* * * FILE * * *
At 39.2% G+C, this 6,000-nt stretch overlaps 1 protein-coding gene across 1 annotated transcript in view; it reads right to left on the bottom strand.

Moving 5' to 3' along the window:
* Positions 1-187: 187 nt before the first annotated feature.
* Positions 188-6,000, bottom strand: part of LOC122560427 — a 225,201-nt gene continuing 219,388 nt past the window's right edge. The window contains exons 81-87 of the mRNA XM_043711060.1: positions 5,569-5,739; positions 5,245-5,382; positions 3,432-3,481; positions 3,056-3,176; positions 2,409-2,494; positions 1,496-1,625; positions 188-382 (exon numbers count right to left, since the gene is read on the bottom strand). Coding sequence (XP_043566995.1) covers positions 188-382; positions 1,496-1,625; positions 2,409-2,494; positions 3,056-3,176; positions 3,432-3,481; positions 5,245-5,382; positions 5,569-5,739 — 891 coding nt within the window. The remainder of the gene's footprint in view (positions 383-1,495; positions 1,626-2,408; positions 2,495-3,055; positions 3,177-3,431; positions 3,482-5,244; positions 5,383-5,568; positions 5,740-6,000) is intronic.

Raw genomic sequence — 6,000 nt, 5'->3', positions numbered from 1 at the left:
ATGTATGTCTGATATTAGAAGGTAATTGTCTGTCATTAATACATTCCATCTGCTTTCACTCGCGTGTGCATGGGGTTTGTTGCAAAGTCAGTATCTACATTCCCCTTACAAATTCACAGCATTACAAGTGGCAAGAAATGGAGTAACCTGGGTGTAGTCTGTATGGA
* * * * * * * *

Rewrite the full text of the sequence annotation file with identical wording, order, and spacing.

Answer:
At 39.2% G+C, this 6,000-nt stretch overlaps 1 protein-coding gene across 1 annotated transcript in view; it reads right to left on the bottom strand.

Moving 5' to 3' along the window:
* Positions 1-187: 187 nt before the first annotated feature.
* Positions 188-6,000, bottom strand: part of LOC122560427 — a 225,201-nt gene continuing 219,388 nt past the window's right edge. The window contains exons 81-87 of the mRNA XM_043711060.1: positions 5,569-5,739; positions 5,245-5,382; positions 3,432-3,481; positions 3,056-3,176; positions 2,409-2,494; positions 1,496-1,625; positions 188-382 (exon numbers count right to left, since the gene is read on the bottom strand). Coding sequence (XP_043566995.1) covers positions 188-382; positions 1,496-1,625; positions 2,409-2,494; positions 3,056-3,176; positions 3,432-3,481; positions 5,245-5,382; positions 5,569-5,739 — 891 coding nt within the window. The remainder of the gene's footprint in view (positions 383-1,495; positions 1,626-2,408; positions 2,495-3,055; positions 3,177-3,431; positions 3,482-5,244; positions 5,383-5,568; positions 5,740-6,000) is intronic.

Raw genomic sequence — 6,000 nt, 5'->3', positions numbered from 1 at the left:
ATGTATGTCTGATATTAGAAGGTAATTGTCTGTCATTAATACATTCCATCTGCTTTCACTCGCGTGTGCATGGGGTTTGTTGCAAAGTCAGTATCTACATTCCCCTTACAAATTCACAGCATTACAAGTGGCAAGAAATGGAGTAACCTGGGTGTAGTCTGTATGGA